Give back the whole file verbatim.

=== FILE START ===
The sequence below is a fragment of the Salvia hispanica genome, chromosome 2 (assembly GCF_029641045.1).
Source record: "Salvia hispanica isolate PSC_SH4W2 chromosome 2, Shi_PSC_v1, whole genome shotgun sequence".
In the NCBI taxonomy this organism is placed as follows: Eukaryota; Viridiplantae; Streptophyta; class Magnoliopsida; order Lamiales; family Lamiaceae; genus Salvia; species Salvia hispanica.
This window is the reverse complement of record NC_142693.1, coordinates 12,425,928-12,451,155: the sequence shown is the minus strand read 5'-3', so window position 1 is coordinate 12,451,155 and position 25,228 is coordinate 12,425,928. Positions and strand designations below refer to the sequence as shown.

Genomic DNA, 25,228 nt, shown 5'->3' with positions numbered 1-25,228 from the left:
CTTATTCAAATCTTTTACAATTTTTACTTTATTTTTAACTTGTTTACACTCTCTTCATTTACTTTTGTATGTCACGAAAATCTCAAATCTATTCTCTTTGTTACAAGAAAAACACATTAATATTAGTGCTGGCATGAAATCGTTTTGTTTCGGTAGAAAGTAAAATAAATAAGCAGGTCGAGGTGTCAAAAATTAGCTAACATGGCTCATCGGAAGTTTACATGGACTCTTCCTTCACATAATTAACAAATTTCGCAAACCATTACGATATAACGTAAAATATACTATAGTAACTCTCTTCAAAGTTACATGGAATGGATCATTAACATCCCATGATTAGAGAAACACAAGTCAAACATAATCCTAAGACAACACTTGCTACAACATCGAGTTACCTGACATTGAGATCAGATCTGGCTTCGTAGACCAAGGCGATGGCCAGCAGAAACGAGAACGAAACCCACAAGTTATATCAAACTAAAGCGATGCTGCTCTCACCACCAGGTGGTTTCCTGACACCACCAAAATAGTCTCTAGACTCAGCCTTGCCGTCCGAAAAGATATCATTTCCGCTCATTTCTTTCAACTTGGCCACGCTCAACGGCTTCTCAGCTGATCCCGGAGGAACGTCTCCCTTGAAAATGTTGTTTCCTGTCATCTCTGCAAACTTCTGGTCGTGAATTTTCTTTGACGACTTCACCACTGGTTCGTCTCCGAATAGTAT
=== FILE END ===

The sequence below is a fragment of the Salvia hispanica genome, chromosome 2 (assembly GCF_029641045.1).
Source record: "Salvia hispanica isolate PSC_SH4W2 chromosome 2, Shi_PSC_v1, whole genome shotgun sequence".
In the NCBI taxonomy this organism is placed as follows: Eukaryota; Viridiplantae; Streptophyta; class Magnoliopsida; order Lamiales; family Lamiaceae; genus Salvia; species Salvia hispanica.
This window is the reverse complement of record NC_142693.1, coordinates 12,425,928-12,451,155: the sequence shown is the minus strand read 5'-3', so window position 1 is coordinate 12,451,155 and position 25,228 is coordinate 12,425,928. Positions and strand designations below refer to the sequence as shown.

Genomic DNA, 25,228 nt, shown 5'->3' with positions numbered 1-25,228 from the left:
CTTATTCAAATCTTTTACAATTTTTACTTTATTTTTAACTTGTTTACACTCTCTTCATTTACTTTTGTATGTCACGAAAATCTCAAATCTATTCTCTTTGTTACAAGAAAAACACATTAATATTAGTGCTGGCATGAAATCGTTTTGTTTCGGTAGAAAGTAAAATAAATAAGCAGGTCGAGGTGTCAAAAATTAGCTAACATGGCTCATCGGAAGTTTACATGGACTCTTCCTTCACATAATTAACAAATTTCGCAAACCATTACGATATAACGTAAAATATACTATAGTAACTCTCTTCAAAGTTACATGGAATGGATCATTAACATCCCATGATTAGAGAAACACAAGTCAAACATAATCCTAAGACAACACTTGCTACAACATCGAGTTACCTGACATTGAGATCAGATCTGGCTTCGTAGACCAAGGCGATGGCCAGCAGAAACGAGAACGAAACCCACAAGTTATATCAAACTAAAGCGATGCTGCTCTCACCACCAGGTGGTTTCCTGACACCACCAAAATAGTCTCTAGACTCAGCCTTGCCGTCCGAAAAGATATCATTTCCGCTCATTTCTTTCAACTTGGCCACGCTCAACGGCTTCTCAGCTGATCCCGGAGGAACGTCTCCCTTGAAAATGTTGTTTCCTGTCATCTCTGCAAACTTCTGGTCGTGAATTTTCTTTGACGACTTCACCACTGGTTCGTCTCCGAATAGTAT